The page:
This is the very basis of the scientific method. We are encouraged to doubt and question the existing order, to follow self-direction and formulate our own hypotheses to work towards possible conclusions. In fact, an old academic motto notes that learners are not empty vessels waiting to be filled, but instead respond in different ways to the stream of knowledge and its current. Science, by its very definition, is open source.

Under self-direction, peer-to-peer learning is incredibly important. Focusing specifically on Higher Education, particularly graduate academics, there is a need and reliance on empirical data. The goal of graduate research is to add to a body of knowledge that seeks understanding of a system or concept. In order to conduct such research, one must not only understand their field, but also be granted access to data, information and the methods used to obtain such data. In today’s academic institutions this is championed, but there do exist barriers to achieving this goal – one of the greatest is perhaps Intellectual Property (IP).

I have published everything as open source content, and my publication (coming soon to a journal near you) for my MS research will follow. I worked on the use of freshwater clams as sentinel species to monitor the health of streams receiving acid drainage from coal surface mine operations. I want the results of my data available to the public. I want my experiment improved upon, its methods updated and for the idea to further progress – just as I added to the work of others before me. Open source is key for progress, it allows the free flow of scientific information. IP keeps this from happening.

Take the case of Diego Gomez, a 26-year-old Columbian Master’s student whose research interest is biodiversity conservation.Throughout his academic career, access to academic journals on global research databases was extremely limited due to lack of institutional resources. Because of this, Gomez became dependent on the Internet. The web allowed him to research, share documents and talk with colleagues. To further collaboration, when he and others came across relevant papers they shared them together over the net.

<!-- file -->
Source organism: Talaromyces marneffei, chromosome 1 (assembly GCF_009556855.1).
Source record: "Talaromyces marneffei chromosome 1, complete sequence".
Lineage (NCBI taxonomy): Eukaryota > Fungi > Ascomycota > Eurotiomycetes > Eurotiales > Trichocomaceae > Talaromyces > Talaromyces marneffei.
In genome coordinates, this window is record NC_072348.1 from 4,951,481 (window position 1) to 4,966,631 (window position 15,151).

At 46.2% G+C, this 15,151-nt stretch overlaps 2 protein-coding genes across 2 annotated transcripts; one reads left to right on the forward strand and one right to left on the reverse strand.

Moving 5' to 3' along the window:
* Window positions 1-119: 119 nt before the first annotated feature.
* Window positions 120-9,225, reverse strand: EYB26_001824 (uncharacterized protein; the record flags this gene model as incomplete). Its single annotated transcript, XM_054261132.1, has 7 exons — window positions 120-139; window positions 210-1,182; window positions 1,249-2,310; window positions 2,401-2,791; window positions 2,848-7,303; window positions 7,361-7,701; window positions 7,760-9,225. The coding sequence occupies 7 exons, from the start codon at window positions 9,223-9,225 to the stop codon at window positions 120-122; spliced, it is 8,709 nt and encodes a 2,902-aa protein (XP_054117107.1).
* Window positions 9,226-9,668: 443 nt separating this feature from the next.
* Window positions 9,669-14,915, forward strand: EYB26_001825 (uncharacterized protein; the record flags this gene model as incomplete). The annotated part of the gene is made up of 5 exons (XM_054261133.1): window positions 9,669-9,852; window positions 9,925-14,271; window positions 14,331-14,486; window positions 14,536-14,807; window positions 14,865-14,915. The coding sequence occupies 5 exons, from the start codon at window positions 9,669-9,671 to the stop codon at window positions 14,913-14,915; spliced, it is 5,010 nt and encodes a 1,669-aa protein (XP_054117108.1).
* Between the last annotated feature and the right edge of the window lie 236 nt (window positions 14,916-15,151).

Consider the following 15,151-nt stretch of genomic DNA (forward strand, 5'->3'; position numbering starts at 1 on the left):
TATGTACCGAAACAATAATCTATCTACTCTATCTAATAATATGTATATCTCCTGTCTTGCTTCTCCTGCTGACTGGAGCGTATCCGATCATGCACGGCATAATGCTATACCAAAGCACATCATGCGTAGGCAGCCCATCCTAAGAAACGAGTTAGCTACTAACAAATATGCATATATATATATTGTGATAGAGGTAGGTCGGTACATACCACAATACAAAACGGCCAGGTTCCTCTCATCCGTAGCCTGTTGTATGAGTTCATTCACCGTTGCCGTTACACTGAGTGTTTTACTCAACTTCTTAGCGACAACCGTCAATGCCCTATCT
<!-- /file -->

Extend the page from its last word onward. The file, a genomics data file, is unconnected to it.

One such paper landed him in legal trouble when the author filed a lawsuit over the “violation of [his] economic and related rights.” Under the allegations of this lawsuit, reports EFF, Gomez could be sent to prison for up to eight years and face crippling monetary fines. His crime is violation of IP law – patentscopyright and trademarks that restrict human labor and innovation.

This is the curse of IP – excessive restrictions upheld by laws used to protect the “economic rights” of authors. Instead of promoting scientific progress we are instead beholden to copyright. Instead of allowing human innovation to flourish, we are told ideas should be owned.  IP reserves itself the monopoly of coercion, it does not exist to ease, facilitate and grant social innovation – it prevents such progress. IP is a hurdle to self direction and thus the inclined labor of human beings. The solution is to question and dismantle this authority, furthering our progress towards a free society.

Luckily, we are well on our way in the age of network mutualism. Falling communication costs are allowing us to build anew within the shell of the old. The open access movement occurring on the Internet is creating global markets for free association among social networks that educate and inspire – totally void of traditional power structures. The creative, innovative potential for human labor in the Internet age is astounding.

In a free society ideas will not be owned. Ideas are powerful and fundamental to human flourishing — they should not be caged by legal activism. Instead, imagine a different order – one crafted by creative expression, innate interests and the ingenuity of a free society. To achieve greatness we must continue to advance todays emerging, beautiful anarchic order. Open source content is fundamental to our success.


Network Mutualism

photo credit

photo credit

This post is authored by me, but originally appeared at C4SS. Enjoi!

Human communication systems offer incredible insight to the creative nature of human beings, spontaneous social order and emerging markets within our societies. For the first time in human history we are sharing ideas from the local to the global in scale. With the advent of the Internet, social media and growing social networks, communication costs are at an all time low. These falling communication costs, as at every time in our collective history, are allowing us to work around traditional power structures that have historically controlled the amount and type of information we receive. As the Internet is a mechanism for global communication, we are now cultivating ideas based on individual and collective interaction with people who hold similar interests.